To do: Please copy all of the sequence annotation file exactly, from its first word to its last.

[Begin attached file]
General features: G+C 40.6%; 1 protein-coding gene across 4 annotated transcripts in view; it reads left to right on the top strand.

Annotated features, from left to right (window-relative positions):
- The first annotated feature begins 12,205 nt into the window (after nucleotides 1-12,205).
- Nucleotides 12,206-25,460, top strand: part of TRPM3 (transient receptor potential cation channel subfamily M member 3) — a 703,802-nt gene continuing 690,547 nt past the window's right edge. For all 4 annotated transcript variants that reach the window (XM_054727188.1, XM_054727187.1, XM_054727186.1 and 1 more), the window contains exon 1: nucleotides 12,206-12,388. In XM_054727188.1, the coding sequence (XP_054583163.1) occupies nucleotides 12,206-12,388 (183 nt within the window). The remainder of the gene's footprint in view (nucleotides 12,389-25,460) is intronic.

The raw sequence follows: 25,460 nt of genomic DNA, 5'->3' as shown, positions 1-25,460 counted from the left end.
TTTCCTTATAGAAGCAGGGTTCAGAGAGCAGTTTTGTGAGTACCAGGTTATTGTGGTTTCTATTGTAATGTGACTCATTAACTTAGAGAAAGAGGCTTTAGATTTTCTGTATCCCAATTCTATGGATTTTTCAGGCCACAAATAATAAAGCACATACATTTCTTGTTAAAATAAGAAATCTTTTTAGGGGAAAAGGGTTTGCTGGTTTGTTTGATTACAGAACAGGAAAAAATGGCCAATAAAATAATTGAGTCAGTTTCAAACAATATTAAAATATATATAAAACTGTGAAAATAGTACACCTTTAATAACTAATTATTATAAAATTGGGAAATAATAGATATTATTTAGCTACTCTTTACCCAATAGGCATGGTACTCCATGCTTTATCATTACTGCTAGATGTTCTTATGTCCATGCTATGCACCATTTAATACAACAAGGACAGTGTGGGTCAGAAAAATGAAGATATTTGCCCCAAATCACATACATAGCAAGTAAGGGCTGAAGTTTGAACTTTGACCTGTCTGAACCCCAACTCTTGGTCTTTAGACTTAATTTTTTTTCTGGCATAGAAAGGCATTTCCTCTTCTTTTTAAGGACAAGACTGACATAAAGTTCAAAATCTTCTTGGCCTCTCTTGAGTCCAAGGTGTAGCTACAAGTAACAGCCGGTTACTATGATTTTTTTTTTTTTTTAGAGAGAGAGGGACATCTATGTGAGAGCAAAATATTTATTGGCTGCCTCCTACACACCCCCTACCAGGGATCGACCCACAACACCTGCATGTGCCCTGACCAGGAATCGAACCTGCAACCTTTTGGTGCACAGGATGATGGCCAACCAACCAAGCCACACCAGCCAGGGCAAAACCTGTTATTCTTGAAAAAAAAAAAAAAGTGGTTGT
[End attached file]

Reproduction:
General features: G+C 40.6%; 1 protein-coding gene across 4 annotated transcripts in view; it reads left to right on the top strand.

Annotated features, from left to right (window-relative positions):
- The first annotated feature begins 12,205 nt into the window (after nucleotides 1-12,205).
- Nucleotides 12,206-25,460, top strand: part of TRPM3 (transient receptor potential cation channel subfamily M member 3) — a 703,802-nt gene continuing 690,547 nt past the window's right edge. For all 4 annotated transcript variants that reach the window (XM_054727188.1, XM_054727187.1, XM_054727186.1 and 1 more), the window contains exon 1: nucleotides 12,206-12,388. In XM_054727188.1, the coding sequence (XP_054583163.1) occupies nucleotides 12,206-12,388 (183 nt within the window). The remainder of the gene's footprint in view (nucleotides 12,389-25,460) is intronic.

The raw sequence follows: 25,460 nt of genomic DNA, 5'->3' as shown, positions 1-25,460 counted from the left end.
TTTCCTTATAGAAGCAGGGTTCAGAGAGCAGTTTTGTGAGTACCAGGTTATTGTGGTTTCTATTGTAATGTGACTCATTAACTTAGAGAAAGAGGCTTTAGATTTTCTGTATCCCAATTCTATGGATTTTTCAGGCCACAAATAATAAAGCACATACATTTCTTGTTAAAATAAGAAATCTTTTTAGGGGAAAAGGGTTTGCTGGTTTGTTTGATTACAGAACAGGAAAAAATGGCCAATAAAATAATTGAGTCAGTTTCAAACAATATTAAAATATATATAAAACTGTGAAAATAGTACACCTTTAATAACTAATTATTATAAAATTGGGAAATAATAGATATTATTTAGCTACTCTTTACCCAATAGGCATGGTACTCCATGCTTTATCATTACTGCTAGATGTTCTTATGTCCATGCTATGCACCATTTAATACAACAAGGACAGTGTGGGTCAGAAAAATGAAGATATTTGCCCCAAATCACATACATAGCAAGTAAGGGCTGAAGTTTGAACTTTGACCTGTCTGAACCCCAACTCTTGGTCTTTAGACTTAATTTTTTTTCTGGCATAGAAAGGCATTTCCTCTTCTTTTTAAGGACAAGACTGACATAAAGTTCAAAATCTTCTTGGCCTCTCTTGAGTCCAAGGTGTAGCTACAAGTAACAGCCGGTTACTATGATTTTTTTTTTTTTTTAGAGAGAGAGGGACATCTATGTGAGAGCAAAATATTTATTGGCTGCCTCCTACACACCCCCTACCAGGGATCGACCCACAACACCTGCATGTGCCCTGACCAGGAATCGAACCTGCAACCTTTTGGTGCACAGGATGATGGCCAACCAACCAAGCCACACCAGCCAGGGCAAAACCTGTTATTCTTGAAAAAAAAAAAAAAGTGGTTGT